Suppression of Type 1 Diabetes in NOD Mice by Bifunctional Peptide Inhibitor: Modulation of the Immunological Synapse Formation

Authors


* T. J. Siahaan, siahaan@ku.edu

Abstract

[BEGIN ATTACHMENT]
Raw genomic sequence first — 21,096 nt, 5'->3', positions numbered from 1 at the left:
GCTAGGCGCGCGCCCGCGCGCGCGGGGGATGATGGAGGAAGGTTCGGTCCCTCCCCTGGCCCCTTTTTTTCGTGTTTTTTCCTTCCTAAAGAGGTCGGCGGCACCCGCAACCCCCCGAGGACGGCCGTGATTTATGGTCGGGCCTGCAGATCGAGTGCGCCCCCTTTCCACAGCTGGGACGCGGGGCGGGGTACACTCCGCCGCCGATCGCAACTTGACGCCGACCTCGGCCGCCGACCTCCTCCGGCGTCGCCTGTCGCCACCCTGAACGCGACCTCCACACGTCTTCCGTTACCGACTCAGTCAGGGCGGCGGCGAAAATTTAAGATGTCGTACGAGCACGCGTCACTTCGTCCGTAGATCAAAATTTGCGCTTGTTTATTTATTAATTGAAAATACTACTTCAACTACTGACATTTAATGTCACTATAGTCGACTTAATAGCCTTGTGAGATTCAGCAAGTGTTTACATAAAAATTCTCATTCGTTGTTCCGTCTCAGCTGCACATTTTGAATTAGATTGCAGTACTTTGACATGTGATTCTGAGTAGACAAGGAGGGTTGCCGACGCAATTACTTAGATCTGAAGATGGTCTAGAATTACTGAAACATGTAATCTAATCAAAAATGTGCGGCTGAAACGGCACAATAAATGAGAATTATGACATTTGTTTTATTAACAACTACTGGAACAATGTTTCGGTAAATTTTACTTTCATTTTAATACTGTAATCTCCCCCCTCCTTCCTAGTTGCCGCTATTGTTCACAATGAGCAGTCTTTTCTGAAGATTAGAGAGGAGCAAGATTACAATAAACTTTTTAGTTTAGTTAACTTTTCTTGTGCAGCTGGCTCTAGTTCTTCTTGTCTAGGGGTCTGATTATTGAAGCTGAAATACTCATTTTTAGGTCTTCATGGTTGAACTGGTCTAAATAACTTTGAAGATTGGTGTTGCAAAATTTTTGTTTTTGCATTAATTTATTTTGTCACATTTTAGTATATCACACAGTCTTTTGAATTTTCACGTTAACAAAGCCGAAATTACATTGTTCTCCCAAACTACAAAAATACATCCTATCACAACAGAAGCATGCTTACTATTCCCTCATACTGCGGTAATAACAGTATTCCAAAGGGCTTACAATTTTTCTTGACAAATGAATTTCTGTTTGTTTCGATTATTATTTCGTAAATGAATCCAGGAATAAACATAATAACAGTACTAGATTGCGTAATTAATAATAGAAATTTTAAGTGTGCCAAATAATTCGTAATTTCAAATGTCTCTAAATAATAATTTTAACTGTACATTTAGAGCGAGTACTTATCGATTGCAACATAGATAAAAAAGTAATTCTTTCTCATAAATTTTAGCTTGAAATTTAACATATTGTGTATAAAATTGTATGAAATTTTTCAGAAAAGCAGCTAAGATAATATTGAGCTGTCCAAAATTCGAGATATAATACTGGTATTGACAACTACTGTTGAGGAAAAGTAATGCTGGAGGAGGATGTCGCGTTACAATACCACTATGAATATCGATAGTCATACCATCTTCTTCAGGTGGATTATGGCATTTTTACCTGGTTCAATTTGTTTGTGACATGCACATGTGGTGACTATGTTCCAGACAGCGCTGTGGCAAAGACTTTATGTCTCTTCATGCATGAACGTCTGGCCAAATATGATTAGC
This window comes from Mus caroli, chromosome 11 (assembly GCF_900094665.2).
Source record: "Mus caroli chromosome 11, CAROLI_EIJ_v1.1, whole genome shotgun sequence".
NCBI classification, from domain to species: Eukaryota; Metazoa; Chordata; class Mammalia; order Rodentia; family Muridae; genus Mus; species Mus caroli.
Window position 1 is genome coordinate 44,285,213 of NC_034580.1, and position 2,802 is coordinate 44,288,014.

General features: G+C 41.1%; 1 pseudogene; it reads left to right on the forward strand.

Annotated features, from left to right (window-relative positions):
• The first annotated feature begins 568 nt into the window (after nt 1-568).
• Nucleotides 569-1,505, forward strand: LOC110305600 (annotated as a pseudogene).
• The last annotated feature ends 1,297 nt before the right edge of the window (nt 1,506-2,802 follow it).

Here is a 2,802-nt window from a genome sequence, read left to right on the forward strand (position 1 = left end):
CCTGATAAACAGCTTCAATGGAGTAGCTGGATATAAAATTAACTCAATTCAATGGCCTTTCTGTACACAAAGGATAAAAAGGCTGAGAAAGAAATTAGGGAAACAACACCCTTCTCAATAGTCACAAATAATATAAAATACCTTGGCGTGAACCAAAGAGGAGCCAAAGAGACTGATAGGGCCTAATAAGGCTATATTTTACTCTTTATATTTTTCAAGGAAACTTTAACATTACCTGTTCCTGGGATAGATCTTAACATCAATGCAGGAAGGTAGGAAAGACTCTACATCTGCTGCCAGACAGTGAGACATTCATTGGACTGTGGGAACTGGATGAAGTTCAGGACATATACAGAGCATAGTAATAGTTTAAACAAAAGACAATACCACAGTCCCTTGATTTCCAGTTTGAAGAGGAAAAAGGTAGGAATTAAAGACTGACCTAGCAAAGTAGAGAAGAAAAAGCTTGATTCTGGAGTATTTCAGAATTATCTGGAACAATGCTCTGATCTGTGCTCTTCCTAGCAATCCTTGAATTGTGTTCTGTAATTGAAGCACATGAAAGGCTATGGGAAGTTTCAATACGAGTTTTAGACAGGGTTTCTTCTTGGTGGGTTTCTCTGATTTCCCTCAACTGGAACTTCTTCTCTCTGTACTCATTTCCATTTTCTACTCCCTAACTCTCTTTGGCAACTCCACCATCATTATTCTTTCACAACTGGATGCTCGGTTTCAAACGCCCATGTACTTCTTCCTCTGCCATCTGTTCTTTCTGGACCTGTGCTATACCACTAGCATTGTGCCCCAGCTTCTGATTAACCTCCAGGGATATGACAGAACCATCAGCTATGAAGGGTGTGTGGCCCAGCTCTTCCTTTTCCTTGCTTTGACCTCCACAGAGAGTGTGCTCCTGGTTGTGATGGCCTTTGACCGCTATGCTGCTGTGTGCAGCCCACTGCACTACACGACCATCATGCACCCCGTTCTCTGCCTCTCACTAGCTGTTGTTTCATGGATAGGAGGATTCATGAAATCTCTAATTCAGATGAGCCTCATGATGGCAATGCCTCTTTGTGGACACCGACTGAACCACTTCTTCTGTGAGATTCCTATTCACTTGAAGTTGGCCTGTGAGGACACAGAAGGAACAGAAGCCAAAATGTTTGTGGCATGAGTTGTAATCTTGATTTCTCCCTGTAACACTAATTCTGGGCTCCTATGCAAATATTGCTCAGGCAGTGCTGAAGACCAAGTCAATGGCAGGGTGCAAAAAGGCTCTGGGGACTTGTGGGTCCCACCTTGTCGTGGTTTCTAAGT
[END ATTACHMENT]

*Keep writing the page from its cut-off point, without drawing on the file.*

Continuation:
The aim of this work was to design and utilize a bifunctional peptide inhibitor called glutamic acid decarboxylase–bifunctional peptide inhibitor to suppress the progression of type 1 diabetes in non-obese diabetic mice. The hypothesis is that glutamic acid decarboxylase–bifunctional peptide inhibitor binds simultaneously to major histocompatibility complex-II and intercellular adhesion molecule type 1 on antigen-presenting cell and inhibits the immunological synapse formation during T-cell–antigen-presenting cell interactions. Glutamic acid decarboxylase–bifunctional peptide inhibitor was composed of a major epitope of the type 1 diabetes-associated antigen, glutamic acid decarboxylase 65 kDa, covalently linked to a peptide derived from CD11a of lymphocyte function-associated antigen-1. The suppression of insulitis and type 1 diabetes was evaluated using non-obese diabetic and non-obese diabetic severe combined immunodeficiency mice. Glutamic acid decarboxylase–bifunctional peptide inhibitor had the capacity to suppress invasive insulitis in non-obese diabetic mice. CD4+ T-cells isolated from glutamic acid decarboxylase–bifunctional peptide inhibitor treated mice also suppressed insulitis and hyperglycemia when transferred with diabetogenic non-obese diabetic spleen cells into non-obese diabetic severe combined immunodeficiency recipients. As predicted, the glutamic acid decarboxylase–bifunctional peptide inhibitor cross-linked a significant fraction of major histocompatibility complex class-II molecules to intercellular adhesion molecule type 1 molecules on the surface of live antigen-presenting cell. Intravenous injection of the glutamic acid decarboxylase–bifunctional peptide inhibitor elicited interleukin-4-producing T-cells in non-obese diabetic mice primed against the glutamic acid decarboxylase-epitope peptide. Together, the results indicate that glutamic acid decarboxylase–bifunctional peptide inhibitor induces interleukin-4-producing regulatory cells but does not expand the glutamic acid decarboxylase-specific Th2 population. Given that Th2 effector cells can cause pathology, the glutamic acid decarboxylase–bifunctional peptide inhibitor may represent a novel mechanism to induce interleukin-4 without Th2-associated pathology.

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